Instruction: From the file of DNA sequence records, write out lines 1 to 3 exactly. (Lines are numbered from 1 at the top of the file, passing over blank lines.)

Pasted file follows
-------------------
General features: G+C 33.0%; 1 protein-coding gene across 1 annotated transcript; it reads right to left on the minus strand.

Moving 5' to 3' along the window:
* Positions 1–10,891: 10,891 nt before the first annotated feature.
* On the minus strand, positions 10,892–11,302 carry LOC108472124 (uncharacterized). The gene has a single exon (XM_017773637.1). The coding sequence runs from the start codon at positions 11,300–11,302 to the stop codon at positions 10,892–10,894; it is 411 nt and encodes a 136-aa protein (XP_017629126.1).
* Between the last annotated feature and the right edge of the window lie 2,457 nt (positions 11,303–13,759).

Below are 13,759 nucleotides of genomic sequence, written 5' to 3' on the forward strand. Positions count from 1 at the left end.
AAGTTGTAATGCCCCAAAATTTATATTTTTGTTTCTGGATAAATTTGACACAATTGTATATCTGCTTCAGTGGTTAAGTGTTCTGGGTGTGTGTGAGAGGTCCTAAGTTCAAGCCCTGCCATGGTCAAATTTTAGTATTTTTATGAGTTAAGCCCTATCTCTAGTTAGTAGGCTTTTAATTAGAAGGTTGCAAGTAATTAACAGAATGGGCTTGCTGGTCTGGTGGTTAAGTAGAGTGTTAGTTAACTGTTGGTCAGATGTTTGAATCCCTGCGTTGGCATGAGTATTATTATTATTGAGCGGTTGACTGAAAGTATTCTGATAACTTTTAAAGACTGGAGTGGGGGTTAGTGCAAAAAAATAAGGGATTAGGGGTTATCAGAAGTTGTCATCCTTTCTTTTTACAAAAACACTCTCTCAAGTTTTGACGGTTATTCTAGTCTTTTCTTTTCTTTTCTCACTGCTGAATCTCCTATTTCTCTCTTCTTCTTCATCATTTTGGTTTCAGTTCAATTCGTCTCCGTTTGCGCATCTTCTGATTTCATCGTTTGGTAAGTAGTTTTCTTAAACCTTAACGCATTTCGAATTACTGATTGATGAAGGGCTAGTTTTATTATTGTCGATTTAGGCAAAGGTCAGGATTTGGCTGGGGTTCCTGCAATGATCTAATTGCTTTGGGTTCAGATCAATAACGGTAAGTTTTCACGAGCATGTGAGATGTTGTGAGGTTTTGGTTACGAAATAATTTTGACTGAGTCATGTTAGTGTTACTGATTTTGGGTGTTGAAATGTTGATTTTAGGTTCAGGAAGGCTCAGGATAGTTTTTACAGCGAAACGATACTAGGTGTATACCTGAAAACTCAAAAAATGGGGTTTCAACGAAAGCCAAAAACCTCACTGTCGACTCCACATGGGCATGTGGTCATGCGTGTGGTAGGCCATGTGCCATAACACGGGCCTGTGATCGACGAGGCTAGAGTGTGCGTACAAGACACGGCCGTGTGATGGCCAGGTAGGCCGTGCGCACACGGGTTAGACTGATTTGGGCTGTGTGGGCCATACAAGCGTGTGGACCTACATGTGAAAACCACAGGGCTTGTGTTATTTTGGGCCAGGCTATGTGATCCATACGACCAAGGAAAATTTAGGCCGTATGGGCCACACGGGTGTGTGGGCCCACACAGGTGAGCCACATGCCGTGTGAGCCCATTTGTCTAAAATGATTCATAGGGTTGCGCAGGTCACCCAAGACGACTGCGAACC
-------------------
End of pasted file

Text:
General features: G+C 33.0%; 1 protein-coding gene across 1 annotated transcript; it reads right to left on the minus strand.

Moving 5' to 3' along the window:
* Positions 1–10,891: 10,891 nt before the first annotated feature.